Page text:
Prime time: How Amazon became a major player in UK music streaming

Amazon Echo

“Alexa, can you break up the Spotify/Apple Music streamlining duopoly?”

Increasingly, the answer looks like a “yes”.

Because, while it may have happened when the music industry was face down in a vat of eggnog and Quality Street over the festive season, Ellie Goulding’s River reaching No.1 – despite only being available on Amazon Music – was a hugely significant moment.

Well, we say ‘despite’. In fact, River’s success was largely because of its Amazon exclusivity. Across the land, Alexa devices were being ripped from wrapping paper and gleefully instructed to “Play Christmas music”. And Amazon’s blanket playlisting of the song across its various platforms and stations ensured River was front and centre in the nation’s celebrations.

Amazon should be celebrating too, because it’s a sure sign that the retailer – already a huge player in physical music – is now catching up with Spotify and Apple Music, at least in the UK.

But, crucially, it’s not the only sign. As part of our analysis of 2019’s sales figures and market trends, Music Week spoke to top commercial label executives at leading labels and they all agreed on one thing: Amazon, whose European music division is led by Paul Firth, now means serious business.

“We have to tip our hat to Amazon who is fast becoming a very major player in this area,” David Hawkes, MD of Universal Music UK’s Commercial Division, told Music Week. “They have some really healthy numbers across Prime, the ad-funded tier which launched late summer and the full subscription tier. They’re now in the game in those three areas and their performance across all three is stellar.”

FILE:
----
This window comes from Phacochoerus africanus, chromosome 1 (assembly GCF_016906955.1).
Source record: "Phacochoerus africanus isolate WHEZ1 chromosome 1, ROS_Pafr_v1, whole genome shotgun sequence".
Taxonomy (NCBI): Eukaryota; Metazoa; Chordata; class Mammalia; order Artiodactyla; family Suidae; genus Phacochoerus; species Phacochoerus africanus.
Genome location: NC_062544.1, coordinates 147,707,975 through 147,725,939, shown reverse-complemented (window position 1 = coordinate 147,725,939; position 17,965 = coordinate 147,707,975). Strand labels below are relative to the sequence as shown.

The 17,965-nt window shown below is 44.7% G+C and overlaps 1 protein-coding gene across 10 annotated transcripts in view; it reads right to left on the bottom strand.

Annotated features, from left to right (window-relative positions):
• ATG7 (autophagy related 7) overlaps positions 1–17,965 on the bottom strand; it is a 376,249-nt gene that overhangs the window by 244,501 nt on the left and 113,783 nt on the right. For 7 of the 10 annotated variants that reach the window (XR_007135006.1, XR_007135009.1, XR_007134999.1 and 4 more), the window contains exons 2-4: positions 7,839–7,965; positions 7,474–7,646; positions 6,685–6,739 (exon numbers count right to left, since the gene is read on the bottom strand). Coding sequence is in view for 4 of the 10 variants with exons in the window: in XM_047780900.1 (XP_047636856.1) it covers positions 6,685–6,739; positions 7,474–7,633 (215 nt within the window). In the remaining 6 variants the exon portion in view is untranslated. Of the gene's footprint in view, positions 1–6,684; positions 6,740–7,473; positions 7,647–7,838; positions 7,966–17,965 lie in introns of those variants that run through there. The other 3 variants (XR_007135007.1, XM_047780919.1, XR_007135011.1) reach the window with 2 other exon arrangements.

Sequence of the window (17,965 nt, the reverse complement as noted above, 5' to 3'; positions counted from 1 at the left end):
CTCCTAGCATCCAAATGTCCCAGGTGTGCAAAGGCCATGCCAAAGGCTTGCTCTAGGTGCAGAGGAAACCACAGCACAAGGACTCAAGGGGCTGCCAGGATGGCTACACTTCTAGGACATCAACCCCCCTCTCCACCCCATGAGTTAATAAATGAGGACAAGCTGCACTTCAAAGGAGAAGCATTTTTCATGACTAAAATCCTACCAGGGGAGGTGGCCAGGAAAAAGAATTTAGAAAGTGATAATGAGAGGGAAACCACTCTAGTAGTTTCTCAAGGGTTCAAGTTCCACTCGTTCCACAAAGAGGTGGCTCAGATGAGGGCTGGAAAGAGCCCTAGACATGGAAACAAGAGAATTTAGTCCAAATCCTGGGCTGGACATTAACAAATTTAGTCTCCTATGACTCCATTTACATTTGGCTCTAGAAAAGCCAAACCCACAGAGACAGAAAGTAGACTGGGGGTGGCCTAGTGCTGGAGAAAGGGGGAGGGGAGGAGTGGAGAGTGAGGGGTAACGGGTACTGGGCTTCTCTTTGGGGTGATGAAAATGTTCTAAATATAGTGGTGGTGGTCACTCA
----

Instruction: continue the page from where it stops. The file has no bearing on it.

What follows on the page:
Amazon is fast becoming a very major player in music streaming

David Hawkes

Experts cite Alexa, as well as Amazon’s varied models – a limited service free with Amazon Prime; a free, ad-funded model available on Alexa-enabled devices; a standard subscription model; and an HD plan – as key to it engaging audiences that other streaming services have yet to reach.

“When you look at each of the platforms now you see a different genre base,” Warner Music UK COO and CFO Peter Breeden told Music Week. “And it is still very much an older demographic that uses Amazon. But it flips two ways; you’ve got the older demographic listening to older songs but you’ve also got kids using Alexa and shouting out for kids’ music. It fits at two ends and that’s where Amazon have cornered [the market], particularly over the last two Christmases.”

The belated arrival of older listeners and more casual music fans – not to mention fans of genres such as rock and country – on streaming has numerous implications for the music business. But Charles Wood, Sony Music UK’s VP of market planning & media believes it could help elevate album consumption to new heights.

“Those are the people that, in the old world, got you million-selling albums,” Wood told Music Week. “We’ve seen the success of Rod Stewart and Robbie Williams at Christmas, the greyer pound is still there, but the middle ground now is a streaming market.

“It’s very hard for us, as a record company, to encourage them to stream,” he added. “But the streaming services can with their big budgets, they’re are the biggest companies in the world. Shopping online and seeing a device that will let you stream music for less than £100 is pretty amazing.”

How Spotify and Apple Music respond remains to be seen. But one thing’s for sure: Amazon is going to keep on delivering.

* For Music Week’s full, exclusive analysis of the 2019 figures, see our current print edition, available now, or click here. To subscribe to Music Week and never miss a vital music biz story, click here.

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